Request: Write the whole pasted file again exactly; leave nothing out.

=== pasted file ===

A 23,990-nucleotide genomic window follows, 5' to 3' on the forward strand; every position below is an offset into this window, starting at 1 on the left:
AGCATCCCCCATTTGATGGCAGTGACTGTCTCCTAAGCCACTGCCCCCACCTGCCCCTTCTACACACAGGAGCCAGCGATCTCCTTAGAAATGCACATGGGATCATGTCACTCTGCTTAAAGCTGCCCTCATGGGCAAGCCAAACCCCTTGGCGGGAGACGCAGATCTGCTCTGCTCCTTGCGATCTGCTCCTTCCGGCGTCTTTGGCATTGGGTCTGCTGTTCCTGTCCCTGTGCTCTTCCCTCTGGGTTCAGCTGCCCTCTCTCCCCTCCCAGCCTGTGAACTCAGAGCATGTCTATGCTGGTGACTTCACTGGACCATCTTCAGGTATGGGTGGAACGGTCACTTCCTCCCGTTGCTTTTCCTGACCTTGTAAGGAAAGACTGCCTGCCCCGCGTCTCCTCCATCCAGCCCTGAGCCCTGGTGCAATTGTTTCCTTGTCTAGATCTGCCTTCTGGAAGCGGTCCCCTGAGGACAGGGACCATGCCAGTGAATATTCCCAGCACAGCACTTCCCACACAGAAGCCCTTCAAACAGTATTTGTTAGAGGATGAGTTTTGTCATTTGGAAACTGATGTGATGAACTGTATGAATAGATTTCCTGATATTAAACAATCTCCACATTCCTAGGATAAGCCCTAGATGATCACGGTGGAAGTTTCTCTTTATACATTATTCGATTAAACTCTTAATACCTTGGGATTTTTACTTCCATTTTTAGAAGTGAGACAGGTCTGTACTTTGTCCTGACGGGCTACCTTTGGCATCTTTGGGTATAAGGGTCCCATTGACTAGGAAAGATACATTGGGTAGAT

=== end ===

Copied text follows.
A 23,990-nucleotide genomic window follows, 5' to 3' on the forward strand; every position below is an offset into this window, starting at 1 on the left:
AGCATCCCCCATTTGATGGCAGTGACTGTCTCCTAAGCCACTGCCCCCACCTGCCCCTTCTACACACAGGAGCCAGCGATCTCCTTAGAAATGCACATGGGATCATGTCACTCTGCTTAAAGCTGCCCTCATGGGCAAGCCAAACCCCTTGGCGGGAGACGCAGATCTGCTCTGCTCCTTGCGATCTGCTCCTTCCGGCGTCTTTGGCATTGGGTCTGCTGTTCCTGTCCCTGTGCTCTTCCCTCTGGGTTCAGCTGCCCTCTCTCCCCTCCCAGCCTGTGAACTCAGAGCATGTCTATGCTGGTGACTTCACTGGACCATCTTCAGGTATGGGTGGAACGGTCACTTCCTCCCGTTGCTTTTCCTGACCTTGTAAGGAAAGACTGCCTGCCCCGCGTCTCCTCCATCCAGCCCTGAGCCCTGGTGCAATTGTTTCCTTGTCTAGATCTGCCTTCTGGAAGCGGTCCCCTGAGGACAGGGACCATGCCAGTGAATATTCCCAGCACAGCACTTCCCACACAGAAGCCCTTCAAACAGTATTTGTTAGAGGATGAGTTTTGTCATTTGGAAACTGATGTGATGAACTGTATGAATAGATTTCCTGATATTAAACAATCTCCACATTCCTAGGATAAGCCCTAGATGATCACGGTGGAAGTTTCTCTTTATACATTATTCGATTAAACTCTTAATACCTTGGGATTTTTACTTCCATTTTTAGAAGTGAGACAGGTCTGTACTTTGTCCTGACGGGCTACCTTTGGCATCTTTGGGTATAAGGGTCCCATTGACTAGGAAAGATACATTGGGTAGAT